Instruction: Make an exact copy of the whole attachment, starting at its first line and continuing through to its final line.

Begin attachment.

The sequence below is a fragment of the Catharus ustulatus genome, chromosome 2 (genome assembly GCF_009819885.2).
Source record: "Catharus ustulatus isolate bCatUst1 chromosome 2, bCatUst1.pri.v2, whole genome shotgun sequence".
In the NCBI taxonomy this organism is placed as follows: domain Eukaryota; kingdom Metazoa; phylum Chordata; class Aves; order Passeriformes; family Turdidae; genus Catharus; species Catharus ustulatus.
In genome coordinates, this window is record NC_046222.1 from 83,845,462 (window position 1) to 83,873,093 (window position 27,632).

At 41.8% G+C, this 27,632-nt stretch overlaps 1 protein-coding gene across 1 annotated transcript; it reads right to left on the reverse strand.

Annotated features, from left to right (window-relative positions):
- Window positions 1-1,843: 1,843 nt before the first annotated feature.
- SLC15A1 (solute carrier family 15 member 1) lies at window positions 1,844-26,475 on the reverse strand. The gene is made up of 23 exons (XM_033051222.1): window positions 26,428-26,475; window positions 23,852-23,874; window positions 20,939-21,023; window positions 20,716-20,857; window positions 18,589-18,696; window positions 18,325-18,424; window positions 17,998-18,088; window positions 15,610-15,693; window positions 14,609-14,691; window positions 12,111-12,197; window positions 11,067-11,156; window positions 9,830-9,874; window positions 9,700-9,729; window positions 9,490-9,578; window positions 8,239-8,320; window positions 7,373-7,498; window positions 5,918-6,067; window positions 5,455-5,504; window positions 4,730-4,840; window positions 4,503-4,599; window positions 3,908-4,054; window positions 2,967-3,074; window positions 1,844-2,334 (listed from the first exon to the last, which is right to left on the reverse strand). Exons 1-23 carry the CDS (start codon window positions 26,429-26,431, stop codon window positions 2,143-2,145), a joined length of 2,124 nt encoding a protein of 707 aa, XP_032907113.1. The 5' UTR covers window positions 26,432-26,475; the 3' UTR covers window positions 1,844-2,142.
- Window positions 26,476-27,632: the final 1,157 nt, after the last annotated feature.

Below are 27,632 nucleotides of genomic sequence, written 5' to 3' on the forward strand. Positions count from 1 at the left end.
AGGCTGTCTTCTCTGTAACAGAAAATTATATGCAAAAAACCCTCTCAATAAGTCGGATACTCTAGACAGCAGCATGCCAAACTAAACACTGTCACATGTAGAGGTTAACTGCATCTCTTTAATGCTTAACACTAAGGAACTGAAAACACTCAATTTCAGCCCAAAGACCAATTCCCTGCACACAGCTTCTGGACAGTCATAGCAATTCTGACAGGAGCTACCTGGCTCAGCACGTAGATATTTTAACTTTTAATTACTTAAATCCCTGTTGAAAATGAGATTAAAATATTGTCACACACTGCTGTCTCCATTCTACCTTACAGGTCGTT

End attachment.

The sequence below is a fragment of the Catharus ustulatus genome, chromosome 2 (genome assembly GCF_009819885.2).
Source record: "Catharus ustulatus isolate bCatUst1 chromosome 2, bCatUst1.pri.v2, whole genome shotgun sequence".
In the NCBI taxonomy this organism is placed as follows: domain Eukaryota; kingdom Metazoa; phylum Chordata; class Aves; order Passeriformes; family Turdidae; genus Catharus; species Catharus ustulatus.
In genome coordinates, this window is record NC_046222.1 from 83,845,462 (window position 1) to 83,873,093 (window position 27,632).

At 41.8% G+C, this 27,632-nt stretch overlaps 1 protein-coding gene across 1 annotated transcript; it reads right to left on the reverse strand.

Annotated features, from left to right (window-relative positions):
- Window positions 1-1,843: 1,843 nt before the first annotated feature.
- SLC15A1 (solute carrier family 15 member 1) lies at window positions 1,844-26,475 on the reverse strand. The gene is made up of 23 exons (XM_033051222.1): window positions 26,428-26,475; window positions 23,852-23,874; window positions 20,939-21,023; window positions 20,716-20,857; window positions 18,589-18,696; window positions 18,325-18,424; window positions 17,998-18,088; window positions 15,610-15,693; window positions 14,609-14,691; window positions 12,111-12,197; window positions 11,067-11,156; window positions 9,830-9,874; window positions 9,700-9,729; window positions 9,490-9,578; window positions 8,239-8,320; window positions 7,373-7,498; window positions 5,918-6,067; window positions 5,455-5,504; window positions 4,730-4,840; window positions 4,503-4,599; window positions 3,908-4,054; window positions 2,967-3,074; window positions 1,844-2,334 (listed from the first exon to the last, which is right to left on the reverse strand). Exons 1-23 carry the CDS (start codon window positions 26,429-26,431, stop codon window positions 2,143-2,145), a joined length of 2,124 nt encoding a protein of 707 aa, XP_032907113.1. The 5' UTR covers window positions 26,432-26,475; the 3' UTR covers window positions 1,844-2,142.
- Window positions 26,476-27,632: the final 1,157 nt, after the last annotated feature.

Below are 27,632 nucleotides of genomic sequence, written 5' to 3' on the forward strand. Positions count from 1 at the left end.
AGGCTGTCTTCTCTGTAACAGAAAATTATATGCAAAAAACCCTCTCAATAAGTCGGATACTCTAGACAGCAGCATGCCAAACTAAACACTGTCACATGTAGAGGTTAACTGCATCTCTTTAATGCTTAACACTAAGGAACTGAAAACACTCAATTTCAGCCCAAAGACCAATTCCCTGCACACAGCTTCTGGACAGTCATAGCAATTCTGACAGGAGCTACCTGGCTCAGCACGTAGATATTTTAACTTTTAATTACTTAAATCCCTGTTGAAAATGAGATTAAAATATTGTCACACACTGCTGTCTCCATTCTACCTTACAGGTCGTT